The past year has been an emotional roller coaster for Eric Scheid, and the potential end to his college playing career has a certain amount of comfort and familiarity.
The native of Blain, Minn., returns to his home state for the Big Ten Men’s Hockey Tournament, with No. 3 seed Penn State hitting the ice in the first round Thursday.
Last August, he lost his father, Jim, to complications from a long bout with testicular cancer.
Jim Scheid played hockey at, and won a national championship in 1977 with, Wisconsin.
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The Nittany Lions open the tournament against the Badgers at 5 p.m. Thursday at the Xcel Energy Center in St. Paul.
“It’s been a pretty emotional year,” Scheid said at the team’s weekly media session Tuesday. “To go home and be able to play in front of all my friends and family against Wisconsin — my dad’s alma mater — is obviously pretty special. It’s funny how it works like that. But at this point I have to focus on what matters.”
Father and son were close, most obviously excelling in the same sport. They played together for hours on end at a rink Jim built in the back yard, and so much of Eric’s style comes from his father.
“The way I play, what I try to model myself after, I pretty much got all that from my dad,” said the 23-year-old, who will look to play professionally. “He always taught me to be an unselfish player and to distribute the puck. When he played, he was the guy that enjoyed getting the assist more than scoring a goal, and I kind of feel the same way.”
After his father passed away, Scheid paid tribute by changing his number from 19 to 23 – the number Jim wore with the Badgers. He still thinks about his father often, but hockey, while being an important connector, has also provided the means of escape. He could “zone in” on practices and games and forget about the loss.
The senior forward has scored 11 goals and assisted on 14 others this season. His 25 points are fourth on the team. For his career, including spending the 2011 season at Alaska Anchorage, he has 42 goals and 47 assists.
He and his teammates will look to bounce back from a three-game losing streak, and four losses in the last five games, in the Big Ten Tournament. After facing the Badgers, the Nittany Lions will then have to face No. 2 seed Michigan in the semifinals.
Penn State needs to roll all the way to a win in the finals if it hopes to cap the season with a trip to the NCAA tournament, and give Scheid some more good memories.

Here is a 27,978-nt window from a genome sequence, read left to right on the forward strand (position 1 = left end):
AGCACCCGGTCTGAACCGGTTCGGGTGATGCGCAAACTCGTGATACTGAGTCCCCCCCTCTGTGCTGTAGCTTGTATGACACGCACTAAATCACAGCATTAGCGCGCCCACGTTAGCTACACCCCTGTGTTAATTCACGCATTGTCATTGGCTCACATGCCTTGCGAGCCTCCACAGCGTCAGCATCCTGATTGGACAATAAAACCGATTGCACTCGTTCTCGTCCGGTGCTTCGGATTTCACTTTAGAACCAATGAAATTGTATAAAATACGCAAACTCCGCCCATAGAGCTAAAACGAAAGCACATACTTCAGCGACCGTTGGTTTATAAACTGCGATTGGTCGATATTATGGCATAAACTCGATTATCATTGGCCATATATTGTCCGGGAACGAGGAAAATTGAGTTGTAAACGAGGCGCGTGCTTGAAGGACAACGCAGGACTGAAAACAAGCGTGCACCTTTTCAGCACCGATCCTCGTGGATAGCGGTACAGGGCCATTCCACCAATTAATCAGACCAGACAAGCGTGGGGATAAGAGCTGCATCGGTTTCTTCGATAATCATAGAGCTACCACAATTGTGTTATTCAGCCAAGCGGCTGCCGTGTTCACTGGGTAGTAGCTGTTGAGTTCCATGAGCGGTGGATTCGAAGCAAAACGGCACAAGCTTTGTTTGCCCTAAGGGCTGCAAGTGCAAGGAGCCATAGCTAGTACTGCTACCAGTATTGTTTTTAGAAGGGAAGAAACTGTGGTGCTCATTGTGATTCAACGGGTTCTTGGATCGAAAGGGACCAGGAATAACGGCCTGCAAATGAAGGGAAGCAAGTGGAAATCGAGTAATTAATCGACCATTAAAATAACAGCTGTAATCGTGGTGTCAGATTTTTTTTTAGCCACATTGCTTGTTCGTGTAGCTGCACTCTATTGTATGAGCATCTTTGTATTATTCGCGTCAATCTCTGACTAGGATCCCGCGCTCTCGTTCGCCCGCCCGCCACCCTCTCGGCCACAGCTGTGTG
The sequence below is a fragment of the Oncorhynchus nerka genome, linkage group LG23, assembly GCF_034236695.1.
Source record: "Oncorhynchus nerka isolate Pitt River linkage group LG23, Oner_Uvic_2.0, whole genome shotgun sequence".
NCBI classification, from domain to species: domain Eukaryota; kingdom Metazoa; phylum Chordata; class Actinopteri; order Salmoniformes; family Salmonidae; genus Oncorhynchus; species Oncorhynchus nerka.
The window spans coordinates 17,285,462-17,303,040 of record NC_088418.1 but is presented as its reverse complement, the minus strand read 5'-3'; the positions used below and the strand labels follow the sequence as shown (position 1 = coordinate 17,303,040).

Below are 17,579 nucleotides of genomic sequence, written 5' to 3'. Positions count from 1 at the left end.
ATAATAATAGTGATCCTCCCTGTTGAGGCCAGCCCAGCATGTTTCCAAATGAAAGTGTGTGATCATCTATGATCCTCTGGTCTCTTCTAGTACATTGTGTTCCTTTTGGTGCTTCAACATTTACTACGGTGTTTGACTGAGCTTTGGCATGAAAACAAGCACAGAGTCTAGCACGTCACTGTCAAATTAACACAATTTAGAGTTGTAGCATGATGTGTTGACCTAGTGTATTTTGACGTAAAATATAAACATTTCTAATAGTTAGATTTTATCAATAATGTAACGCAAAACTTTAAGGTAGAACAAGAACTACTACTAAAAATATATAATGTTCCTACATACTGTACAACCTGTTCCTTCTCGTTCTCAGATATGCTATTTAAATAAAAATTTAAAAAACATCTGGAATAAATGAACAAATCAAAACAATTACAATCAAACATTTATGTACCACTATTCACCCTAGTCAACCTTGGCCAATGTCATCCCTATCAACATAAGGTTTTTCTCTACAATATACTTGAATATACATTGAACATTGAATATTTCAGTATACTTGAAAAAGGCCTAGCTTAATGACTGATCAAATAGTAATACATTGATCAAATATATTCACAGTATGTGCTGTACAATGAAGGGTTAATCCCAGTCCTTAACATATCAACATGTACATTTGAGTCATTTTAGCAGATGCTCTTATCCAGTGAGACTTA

“We need a big win on Thursday,” Scheid said. “For me, I need to focus on making sure, come Thursday, no matter what’s going on, I give my best game.”
Head coach Guy Gadowsky had a long list of injury updates Tuesday, and it contributed to a long weekend at Michigan.
Dylan Richard and Vince Pedrie remain out of the lineup this week, as is James Robinson, who has missed nearly the entire season. It forced the team to play without a full complement of players last weekend.
On Friday, the team lost defenseman Luke Juha and forward Alec Marsh, and both missed Saturday’s game. Gadowsky said Juha is “day to day,” and his status is uncertain. Marsh is probable to play Thursday.
If Juha misses the game, forward Kenny Brooks will again move back as a defenseman, as he did last weekend and at other times during his career. Gadowsky said Brooks had two days of practice to prepare for the possible move. Going through last weekend’s experience with the lineup shuffling will prepare the Lions for this week.
“Once you go through that experience,” Gadowsky said, “to me right now, it’s not going to be — knock on wood — we should be better than that, so all the experiences leading up to that should make that mental adjustment easier.”
Eamon still the man
Despite the two lopsided losses to the Wolverines of 7-1 and 6-1, and a three-game losing streak in which he has been pulled from each game, Eamon McAdam remains the No. 1 goaltender heading into the Big Ten tournament and will start Thursday, according to the coach.
There were many factors contributing to Michigan’s lopsided wins, including the chase for higher seeds for this week and Senior Night festivities, but there also was the possibility Michigan coach Red Berenson may have been coaching his final home games.
The former Wolverine, and NHL player and coach, said in a pregame television interview he had not yet made up his mind, but rumors in Ann Arbor had him pondering retirement after 832 wins and two national titles over 32 seasons.
“I don’t know anything to be true,” Gadowsky said. “I’m not going to ask him. I have the ultimate respect for him, but it’s not my place to speculate or ask and so I’m not.”